The Ministry of National Defense of Taiwan reported that no less than eighteen Chinese military aircraft crossed the midline of the Taiwan Strait on September 18, 2020. As a response, fighter jets were scrambled for an interception.
An air group composed of two Xian H-6 strategic bombers with their escort of J-16 fighters approached the island of Taiwan by the southwest and entered the nation’s air defense identification zone. Several other fighter formations that included more J-16 fighters, four J-10 fighters, and four J-11 fighters also flew towards the island from the northwest.
As a response, the Taiwanese Air Force (ROCAF) issued radio warnings. Fighters, most likely F-16s, were scrambled to intercept and escort the military aircraft away. Air defense missile systems were deployed to monitor the activities.
Sep. 18, two H-6 bombers, eight J-16 fighters, four J-10 fighters and four J-11 fighters crossed the midline of the #TaiwanStrait and entered #Taiwan’s southwest ADIZ. #ROCAF scrambled fighters, and deployed air defense missile system to monitor the activities. pic.twitter.com/sGaxXlO0BT— 國防部 Ministry of National Defense, R.O.C. (@MoNDefense) September 18, 2020
Chinese incursions past the strategic central line of the Taiwan Strait are frequent. China does not recognize the sovereignty of Taiwan and thus considers the Strait as part of its territorial waters. To help Taiwan protect its sovereignty, the United States government could soon sell over $7 billion in weapons, including surveillance drones, sea mines, and cruise missiles, according to sources close to the matter.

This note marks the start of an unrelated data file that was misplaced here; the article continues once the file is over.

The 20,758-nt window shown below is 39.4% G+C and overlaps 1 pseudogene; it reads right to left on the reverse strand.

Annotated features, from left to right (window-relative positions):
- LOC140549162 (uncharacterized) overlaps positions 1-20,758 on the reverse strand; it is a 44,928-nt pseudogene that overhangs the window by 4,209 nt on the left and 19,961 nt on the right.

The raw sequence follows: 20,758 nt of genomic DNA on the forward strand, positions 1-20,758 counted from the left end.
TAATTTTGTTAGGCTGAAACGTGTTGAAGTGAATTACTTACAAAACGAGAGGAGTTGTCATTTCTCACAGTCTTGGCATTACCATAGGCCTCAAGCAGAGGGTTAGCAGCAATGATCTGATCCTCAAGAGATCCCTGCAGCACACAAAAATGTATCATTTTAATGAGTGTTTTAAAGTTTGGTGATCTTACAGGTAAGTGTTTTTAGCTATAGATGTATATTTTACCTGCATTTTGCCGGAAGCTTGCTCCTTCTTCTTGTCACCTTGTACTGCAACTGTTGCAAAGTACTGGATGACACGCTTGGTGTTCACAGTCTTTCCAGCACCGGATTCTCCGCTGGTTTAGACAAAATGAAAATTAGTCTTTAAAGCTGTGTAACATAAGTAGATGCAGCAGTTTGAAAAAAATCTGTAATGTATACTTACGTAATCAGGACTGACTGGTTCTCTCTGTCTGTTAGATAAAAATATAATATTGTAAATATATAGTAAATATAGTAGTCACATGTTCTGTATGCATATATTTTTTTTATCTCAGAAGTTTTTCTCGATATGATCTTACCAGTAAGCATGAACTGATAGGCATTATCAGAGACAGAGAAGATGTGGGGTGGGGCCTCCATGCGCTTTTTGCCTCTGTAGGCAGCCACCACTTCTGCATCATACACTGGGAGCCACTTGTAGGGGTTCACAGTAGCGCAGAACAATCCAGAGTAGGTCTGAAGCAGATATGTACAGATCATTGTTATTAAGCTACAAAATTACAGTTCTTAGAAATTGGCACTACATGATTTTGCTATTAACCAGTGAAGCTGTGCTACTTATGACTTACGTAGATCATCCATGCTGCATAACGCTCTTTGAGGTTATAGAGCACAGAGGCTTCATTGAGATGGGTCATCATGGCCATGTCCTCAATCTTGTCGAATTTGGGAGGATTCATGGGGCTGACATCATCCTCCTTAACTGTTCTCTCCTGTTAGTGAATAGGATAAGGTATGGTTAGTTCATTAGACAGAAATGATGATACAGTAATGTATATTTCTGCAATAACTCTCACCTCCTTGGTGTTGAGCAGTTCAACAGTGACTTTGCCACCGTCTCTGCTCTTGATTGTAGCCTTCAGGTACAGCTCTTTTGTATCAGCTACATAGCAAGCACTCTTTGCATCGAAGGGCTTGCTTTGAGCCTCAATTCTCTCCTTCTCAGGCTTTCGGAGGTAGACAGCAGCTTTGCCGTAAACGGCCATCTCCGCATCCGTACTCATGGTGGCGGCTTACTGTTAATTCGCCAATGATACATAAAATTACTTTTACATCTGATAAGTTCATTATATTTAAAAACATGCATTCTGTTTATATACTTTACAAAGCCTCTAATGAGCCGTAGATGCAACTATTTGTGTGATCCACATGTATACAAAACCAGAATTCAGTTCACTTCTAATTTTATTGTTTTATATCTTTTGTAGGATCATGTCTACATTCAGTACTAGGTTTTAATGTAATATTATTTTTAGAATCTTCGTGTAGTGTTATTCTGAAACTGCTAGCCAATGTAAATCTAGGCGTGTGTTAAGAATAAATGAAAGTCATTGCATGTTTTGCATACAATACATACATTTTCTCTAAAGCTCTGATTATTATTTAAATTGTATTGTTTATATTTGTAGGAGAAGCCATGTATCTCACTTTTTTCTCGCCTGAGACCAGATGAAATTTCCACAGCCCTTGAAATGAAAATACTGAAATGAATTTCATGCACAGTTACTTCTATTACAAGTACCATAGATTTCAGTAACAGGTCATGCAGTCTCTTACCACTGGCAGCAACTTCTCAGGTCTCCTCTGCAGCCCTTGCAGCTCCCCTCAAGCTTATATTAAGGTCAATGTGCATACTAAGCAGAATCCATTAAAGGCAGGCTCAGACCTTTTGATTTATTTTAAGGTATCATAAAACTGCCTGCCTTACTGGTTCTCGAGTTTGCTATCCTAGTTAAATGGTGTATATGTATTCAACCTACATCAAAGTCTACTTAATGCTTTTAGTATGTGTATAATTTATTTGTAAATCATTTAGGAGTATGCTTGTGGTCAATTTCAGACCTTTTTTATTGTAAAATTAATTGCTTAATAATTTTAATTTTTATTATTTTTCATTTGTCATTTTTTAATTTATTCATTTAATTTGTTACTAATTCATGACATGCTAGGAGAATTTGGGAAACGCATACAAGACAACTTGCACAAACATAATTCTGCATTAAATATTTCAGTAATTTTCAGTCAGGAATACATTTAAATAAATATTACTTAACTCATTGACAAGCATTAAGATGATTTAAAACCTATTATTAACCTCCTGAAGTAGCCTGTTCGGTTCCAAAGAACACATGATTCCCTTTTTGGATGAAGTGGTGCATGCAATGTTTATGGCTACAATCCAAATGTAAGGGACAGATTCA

On September 4, 2020, an alarming report emerged on Chinese social media, claiming that Taiwan had shot down a fighter jet of the People’s Liberation Army Air Force (PLAAF), believed to be either a Sukhoi Su-35 or a Chengdu J-10, while infringing on Taiwan airspace. The information was denied by the Taiwanese Air Force Command, and the alleged crash site was located about 900 kilometers (550 miles) away from the island.